One of the best ways to achieve this is to encourage feedback and take action on it. When you implement a new process, roll out a new sales script, or run a new training program, find out what people think.
To ensure feedback is valuable and not just an opportunity to vent and complain, ask for specific recommendations on actions. For instance, if reps are dissatisfied with the current level of communication from leadership level, they could suggest a new briefing format or a recurring meeting to discuss changes.
While agile working originally came from the world of software development, it can be equally relevant – and beneficial – to the modern-day sales function.
In a sales context, agility means embracing a culture of continuous learning and development. Identify potential new tactics, channels, and methodology, test it out, and use the results to improve your sales process.
In a high-performing sales function, no one should have anything to hide, because the team is built on accountability. Each member of the team should feel ready to celebrate their wins and learn from their mistakes, without fearing undue criticism, which means there is total transparency at all levels.
By its very nature, sales is a competitive environment. In negative sales cultures, this can promote an “every rep for themselves” mentality. But in a high-performing culture it becomes a huge positive.
Encourage healthy competition by creating contests and running incentives that reward reps for displaying behaviors that align with your desired sales culture. However, make sure there isn’t too much to play for. You want the team to congratulate the winner, not resent them.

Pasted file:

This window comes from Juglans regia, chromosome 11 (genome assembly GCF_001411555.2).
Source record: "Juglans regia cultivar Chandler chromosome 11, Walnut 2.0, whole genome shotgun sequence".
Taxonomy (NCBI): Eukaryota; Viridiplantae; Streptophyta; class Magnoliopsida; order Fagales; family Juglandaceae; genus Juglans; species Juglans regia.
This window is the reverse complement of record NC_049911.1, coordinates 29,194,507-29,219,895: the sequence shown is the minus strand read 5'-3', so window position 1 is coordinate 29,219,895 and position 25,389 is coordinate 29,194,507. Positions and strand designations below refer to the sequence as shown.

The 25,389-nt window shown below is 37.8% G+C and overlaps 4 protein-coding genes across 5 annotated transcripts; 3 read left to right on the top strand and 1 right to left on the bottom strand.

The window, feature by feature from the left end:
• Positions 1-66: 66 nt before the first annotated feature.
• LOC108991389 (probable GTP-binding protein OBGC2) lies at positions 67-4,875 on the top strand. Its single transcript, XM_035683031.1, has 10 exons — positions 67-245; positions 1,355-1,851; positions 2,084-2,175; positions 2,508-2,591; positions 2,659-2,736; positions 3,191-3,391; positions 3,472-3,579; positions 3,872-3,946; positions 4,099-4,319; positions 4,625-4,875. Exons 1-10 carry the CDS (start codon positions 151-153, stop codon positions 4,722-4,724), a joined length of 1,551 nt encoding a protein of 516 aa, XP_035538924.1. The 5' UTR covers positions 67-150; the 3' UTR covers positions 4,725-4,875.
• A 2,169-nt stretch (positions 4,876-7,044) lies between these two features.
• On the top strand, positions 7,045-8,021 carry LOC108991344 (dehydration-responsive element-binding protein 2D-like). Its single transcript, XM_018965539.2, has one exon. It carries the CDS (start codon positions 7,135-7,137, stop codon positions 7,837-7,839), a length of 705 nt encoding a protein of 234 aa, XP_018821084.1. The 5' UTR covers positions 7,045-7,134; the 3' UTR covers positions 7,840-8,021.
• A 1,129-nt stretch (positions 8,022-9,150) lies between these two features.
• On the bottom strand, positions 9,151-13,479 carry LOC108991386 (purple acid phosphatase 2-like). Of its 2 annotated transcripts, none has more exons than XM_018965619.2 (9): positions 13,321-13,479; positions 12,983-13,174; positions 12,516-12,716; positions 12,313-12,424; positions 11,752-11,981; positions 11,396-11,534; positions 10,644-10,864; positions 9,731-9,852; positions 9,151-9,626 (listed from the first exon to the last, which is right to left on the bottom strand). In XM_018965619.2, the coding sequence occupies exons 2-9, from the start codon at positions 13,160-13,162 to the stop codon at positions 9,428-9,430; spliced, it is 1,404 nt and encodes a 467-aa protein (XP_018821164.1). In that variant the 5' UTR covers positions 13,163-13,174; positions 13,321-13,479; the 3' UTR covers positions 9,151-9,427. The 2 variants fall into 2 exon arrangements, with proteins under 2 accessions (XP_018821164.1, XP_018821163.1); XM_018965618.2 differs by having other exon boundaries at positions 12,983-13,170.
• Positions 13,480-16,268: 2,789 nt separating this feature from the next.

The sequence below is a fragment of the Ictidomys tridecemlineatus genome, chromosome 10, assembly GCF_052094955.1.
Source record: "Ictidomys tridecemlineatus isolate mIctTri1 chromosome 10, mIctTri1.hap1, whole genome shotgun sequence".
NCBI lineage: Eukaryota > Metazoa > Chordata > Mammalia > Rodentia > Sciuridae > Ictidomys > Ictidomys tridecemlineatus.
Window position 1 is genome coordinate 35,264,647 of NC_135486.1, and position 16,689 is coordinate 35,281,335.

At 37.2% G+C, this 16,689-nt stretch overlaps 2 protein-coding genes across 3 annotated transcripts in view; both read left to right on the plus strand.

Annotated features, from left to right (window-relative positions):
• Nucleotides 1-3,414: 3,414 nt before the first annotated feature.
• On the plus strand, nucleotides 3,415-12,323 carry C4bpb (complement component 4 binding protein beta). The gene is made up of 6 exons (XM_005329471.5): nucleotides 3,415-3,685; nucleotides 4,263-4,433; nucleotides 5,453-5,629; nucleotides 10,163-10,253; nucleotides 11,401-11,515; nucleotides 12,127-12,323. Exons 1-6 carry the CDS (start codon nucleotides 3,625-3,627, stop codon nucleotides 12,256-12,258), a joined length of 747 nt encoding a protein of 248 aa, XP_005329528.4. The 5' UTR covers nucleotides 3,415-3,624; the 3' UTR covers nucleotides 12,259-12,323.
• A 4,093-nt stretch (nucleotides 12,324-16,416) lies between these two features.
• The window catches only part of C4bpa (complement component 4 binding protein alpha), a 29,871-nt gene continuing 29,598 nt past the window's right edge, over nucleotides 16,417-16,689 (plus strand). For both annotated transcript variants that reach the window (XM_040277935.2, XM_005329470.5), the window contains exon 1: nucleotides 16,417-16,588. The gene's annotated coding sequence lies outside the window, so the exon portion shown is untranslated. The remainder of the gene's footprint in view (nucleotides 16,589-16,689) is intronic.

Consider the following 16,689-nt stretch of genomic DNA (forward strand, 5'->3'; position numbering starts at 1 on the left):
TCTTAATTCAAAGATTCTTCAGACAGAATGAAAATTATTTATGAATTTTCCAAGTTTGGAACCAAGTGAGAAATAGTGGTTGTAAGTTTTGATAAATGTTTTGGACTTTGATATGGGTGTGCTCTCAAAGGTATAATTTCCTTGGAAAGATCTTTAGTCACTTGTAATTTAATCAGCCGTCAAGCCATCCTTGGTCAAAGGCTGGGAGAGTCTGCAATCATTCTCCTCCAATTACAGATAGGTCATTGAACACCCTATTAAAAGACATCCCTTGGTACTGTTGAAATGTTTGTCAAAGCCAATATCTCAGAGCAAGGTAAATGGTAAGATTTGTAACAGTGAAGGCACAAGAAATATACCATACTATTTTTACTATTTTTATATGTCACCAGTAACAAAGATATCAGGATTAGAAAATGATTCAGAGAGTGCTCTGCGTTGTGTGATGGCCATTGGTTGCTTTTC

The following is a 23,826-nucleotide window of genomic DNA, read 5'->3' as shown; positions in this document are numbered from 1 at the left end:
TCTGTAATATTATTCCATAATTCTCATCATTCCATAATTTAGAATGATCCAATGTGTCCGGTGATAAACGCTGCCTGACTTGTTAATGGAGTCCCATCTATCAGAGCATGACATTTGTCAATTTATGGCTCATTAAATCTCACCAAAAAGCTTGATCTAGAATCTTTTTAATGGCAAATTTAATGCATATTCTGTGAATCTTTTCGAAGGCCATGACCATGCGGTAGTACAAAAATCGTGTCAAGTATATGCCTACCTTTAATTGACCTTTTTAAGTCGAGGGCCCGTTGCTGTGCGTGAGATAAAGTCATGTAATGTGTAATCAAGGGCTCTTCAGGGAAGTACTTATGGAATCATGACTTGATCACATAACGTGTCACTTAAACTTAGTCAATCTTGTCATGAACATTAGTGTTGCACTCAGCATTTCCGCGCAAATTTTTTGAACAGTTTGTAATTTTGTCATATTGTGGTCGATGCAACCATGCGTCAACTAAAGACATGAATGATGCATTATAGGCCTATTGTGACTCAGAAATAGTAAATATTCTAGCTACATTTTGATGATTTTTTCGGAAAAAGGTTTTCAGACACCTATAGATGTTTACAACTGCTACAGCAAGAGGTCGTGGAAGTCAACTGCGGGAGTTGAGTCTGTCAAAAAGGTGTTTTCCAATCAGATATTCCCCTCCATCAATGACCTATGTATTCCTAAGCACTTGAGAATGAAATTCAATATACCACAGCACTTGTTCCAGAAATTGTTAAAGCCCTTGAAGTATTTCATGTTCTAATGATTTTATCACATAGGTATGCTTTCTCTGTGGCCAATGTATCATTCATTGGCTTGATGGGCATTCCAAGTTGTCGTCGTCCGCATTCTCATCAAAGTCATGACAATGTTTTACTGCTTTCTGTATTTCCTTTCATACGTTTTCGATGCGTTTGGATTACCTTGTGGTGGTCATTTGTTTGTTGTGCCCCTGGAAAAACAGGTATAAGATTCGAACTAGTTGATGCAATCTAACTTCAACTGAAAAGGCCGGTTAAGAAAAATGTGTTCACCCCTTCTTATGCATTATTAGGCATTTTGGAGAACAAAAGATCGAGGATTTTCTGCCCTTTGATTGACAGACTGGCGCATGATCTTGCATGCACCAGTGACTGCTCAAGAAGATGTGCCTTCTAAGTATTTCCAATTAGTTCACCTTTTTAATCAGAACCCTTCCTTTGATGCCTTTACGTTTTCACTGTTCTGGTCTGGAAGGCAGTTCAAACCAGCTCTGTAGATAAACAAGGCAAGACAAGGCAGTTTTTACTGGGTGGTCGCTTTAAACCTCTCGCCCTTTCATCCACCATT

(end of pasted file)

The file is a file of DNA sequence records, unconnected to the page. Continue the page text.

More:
Teams usually congratulate salespeople for closing deals. Obviously, this is an important part of the sales process – but it’s not the be all and end all.
Multiple actions across numerous steps must be taken before a prospect signs on the bottom line, so you should actively applaud all instances of excellent work, even if they do not immediately result in new business.
For instance, you might highlight and reward a rep for going the extra mile to retain an existing customer, or for embodying the values of your sales function.
All too often, reps only receive sales training when they first start in a new role.
This approach suggests you are not invested in the continuous improvement of your sales team. This in turn indicates you do not value your reps as long-term assets.
Furthermore, it means you’re not equipping your reps to cope with any number of internal and external factors that may have a significant impact on their ability to sell. The launch of a new product or the arrival of a new competitor in your industry may force them to adopt radically different strategies, so it’s in your interest to help them overcome these challenges.
Building a winning sales culture does not happen overnight.
If your culture isn’t where you want it to be, you cannot expect to roll out a new feedback process or training program and expect things to immediately improve.
But if you invest time and effort in your sales culture, it will naturally become stronger and more positive – and the rewards make it all worthwhile.